The European Union is by far Switzerland's biggest trading partner--a market of 450 million people buying about 60 per cent of our exports and providing 85 per cent of our imports. Europe also makes direct capital investments of about SFr 110 billion here.
Currently these lucrative trade relations are governed by two sets of bilateral agreements signed in June 1999 and October 2004. The agreements set guidelines ranging from approval of new technologies to taxation to political issues--asylum, cooperative efforts against crime and the free movement of people, known as Schengen/Dublin.
The fine points make rather dry reading, but their renewal is vital if the Swiss remain intent on avoiding EU membership.
To join or not to join is ... out of the question?
Debate over joining the EU polarised the Swiss political landscape in the 1990s. Now, as long as the right-wing Swiss People's Party holds more parliamentary seats than other parties, the point is possibly moot.
Despite this, Switzerland's application for membership has yet to be withdrawn, so the issue remains open on both sides.
There is a camp of steadfast Swiss-EU supporters. The New European Movement of Switzerland (NEBS) is simulating Swiss participation in EU parliamentary decisions on their website. This organisation polls 18 actual politicians from five political parties on EU decisions, records how they would have voted, then evaluate: how Swiss votes might have swayed the outcome.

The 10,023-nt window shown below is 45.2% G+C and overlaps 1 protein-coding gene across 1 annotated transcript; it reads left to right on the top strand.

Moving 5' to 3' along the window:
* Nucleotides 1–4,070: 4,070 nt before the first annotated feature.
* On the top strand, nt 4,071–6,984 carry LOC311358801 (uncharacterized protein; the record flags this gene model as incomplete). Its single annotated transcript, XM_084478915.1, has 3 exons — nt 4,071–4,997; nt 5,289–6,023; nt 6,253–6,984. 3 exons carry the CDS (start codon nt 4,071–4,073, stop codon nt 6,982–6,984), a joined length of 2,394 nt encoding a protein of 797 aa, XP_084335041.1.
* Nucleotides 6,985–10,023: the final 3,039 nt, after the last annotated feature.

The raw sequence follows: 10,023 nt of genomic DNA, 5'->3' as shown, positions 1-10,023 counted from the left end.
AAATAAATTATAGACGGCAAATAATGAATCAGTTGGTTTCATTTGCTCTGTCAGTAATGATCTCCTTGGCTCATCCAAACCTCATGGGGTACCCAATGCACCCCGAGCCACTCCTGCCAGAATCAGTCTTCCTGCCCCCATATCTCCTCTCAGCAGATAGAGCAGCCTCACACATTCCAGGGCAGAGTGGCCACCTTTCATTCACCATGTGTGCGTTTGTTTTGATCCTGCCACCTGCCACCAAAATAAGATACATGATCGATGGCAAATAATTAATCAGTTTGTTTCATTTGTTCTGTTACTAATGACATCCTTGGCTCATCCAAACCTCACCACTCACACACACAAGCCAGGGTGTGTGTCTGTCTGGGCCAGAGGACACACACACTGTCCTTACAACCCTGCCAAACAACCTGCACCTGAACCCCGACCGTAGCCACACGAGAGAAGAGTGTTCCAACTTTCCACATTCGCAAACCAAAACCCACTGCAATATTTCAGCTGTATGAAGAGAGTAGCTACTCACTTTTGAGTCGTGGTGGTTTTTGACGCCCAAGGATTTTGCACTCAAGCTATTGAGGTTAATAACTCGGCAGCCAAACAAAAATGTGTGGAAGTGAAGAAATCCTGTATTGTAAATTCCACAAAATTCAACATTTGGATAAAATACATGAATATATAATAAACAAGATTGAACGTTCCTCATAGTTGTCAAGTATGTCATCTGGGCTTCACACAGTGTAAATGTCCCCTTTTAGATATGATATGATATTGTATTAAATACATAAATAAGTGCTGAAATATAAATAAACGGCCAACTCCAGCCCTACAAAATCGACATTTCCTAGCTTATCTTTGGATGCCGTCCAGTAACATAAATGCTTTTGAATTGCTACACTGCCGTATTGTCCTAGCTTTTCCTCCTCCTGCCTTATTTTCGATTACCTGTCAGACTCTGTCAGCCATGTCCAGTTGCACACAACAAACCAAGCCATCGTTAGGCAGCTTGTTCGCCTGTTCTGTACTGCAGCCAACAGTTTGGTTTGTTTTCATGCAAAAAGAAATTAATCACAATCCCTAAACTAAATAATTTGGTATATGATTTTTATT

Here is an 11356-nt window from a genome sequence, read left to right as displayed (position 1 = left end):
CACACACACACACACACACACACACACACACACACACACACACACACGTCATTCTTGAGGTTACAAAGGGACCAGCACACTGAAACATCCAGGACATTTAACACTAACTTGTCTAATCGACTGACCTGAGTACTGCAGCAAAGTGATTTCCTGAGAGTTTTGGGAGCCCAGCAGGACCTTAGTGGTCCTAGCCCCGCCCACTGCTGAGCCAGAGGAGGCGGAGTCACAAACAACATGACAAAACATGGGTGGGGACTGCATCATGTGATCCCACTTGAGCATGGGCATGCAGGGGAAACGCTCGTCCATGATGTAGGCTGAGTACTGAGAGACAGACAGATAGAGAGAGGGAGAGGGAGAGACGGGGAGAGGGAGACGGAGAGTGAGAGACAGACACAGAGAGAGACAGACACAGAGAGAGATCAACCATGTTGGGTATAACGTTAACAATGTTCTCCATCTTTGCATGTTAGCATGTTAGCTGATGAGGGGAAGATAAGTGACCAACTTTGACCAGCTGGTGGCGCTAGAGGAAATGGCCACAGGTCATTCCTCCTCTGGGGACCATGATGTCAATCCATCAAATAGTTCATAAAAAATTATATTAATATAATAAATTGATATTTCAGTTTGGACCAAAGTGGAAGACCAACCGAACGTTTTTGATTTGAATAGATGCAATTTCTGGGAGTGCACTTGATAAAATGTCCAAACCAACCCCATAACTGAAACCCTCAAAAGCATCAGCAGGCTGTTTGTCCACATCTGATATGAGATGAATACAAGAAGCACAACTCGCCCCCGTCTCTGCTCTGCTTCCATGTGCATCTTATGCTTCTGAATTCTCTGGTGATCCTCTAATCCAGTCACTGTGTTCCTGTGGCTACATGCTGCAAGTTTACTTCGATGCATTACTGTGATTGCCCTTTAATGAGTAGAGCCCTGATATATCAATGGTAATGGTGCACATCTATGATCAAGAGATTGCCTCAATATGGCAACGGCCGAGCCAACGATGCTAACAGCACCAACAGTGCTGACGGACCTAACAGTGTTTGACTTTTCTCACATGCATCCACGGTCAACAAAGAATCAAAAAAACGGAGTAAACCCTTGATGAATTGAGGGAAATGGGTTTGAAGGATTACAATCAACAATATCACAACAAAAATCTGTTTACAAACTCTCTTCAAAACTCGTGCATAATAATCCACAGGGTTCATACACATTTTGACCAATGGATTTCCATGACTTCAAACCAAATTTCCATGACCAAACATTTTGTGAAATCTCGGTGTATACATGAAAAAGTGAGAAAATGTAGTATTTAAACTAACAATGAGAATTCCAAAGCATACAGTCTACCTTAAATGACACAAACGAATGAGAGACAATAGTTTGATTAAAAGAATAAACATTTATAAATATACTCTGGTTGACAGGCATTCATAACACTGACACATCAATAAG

NEBS says remaining on the sidelines has only handicapped Switzerland, and as a member of the EU, Switzerland would have access to the European court, would be able to vote on issues and would take an active rather than passive role in the European economy.
It also argues that the bulk of imports are from EU countries and that--despite bilateral agreements--these goods are stopped, controlled and sometimes taxed at Swiss borders, increasing their price.
Currency exchange rates either inflate the cost of EU imports or undermine Swiss competitiveness depending on which direction they swing.
The opposing camp maintains that Switzerland's present course of action not only protects its interests but also upholds its sovereignty.
One of the largest blips on the CH-EU radar of 2007 appeared when the executive branch of the European Union, the European Commission, announced that certain Swiss cantonal tax exemptions to companies constitute 'forms of state aid' that are 'not compatible' with the 1972 Free Trade Agreement.
The European Commission argues that such schemes deprive the EU of 'billions in tax...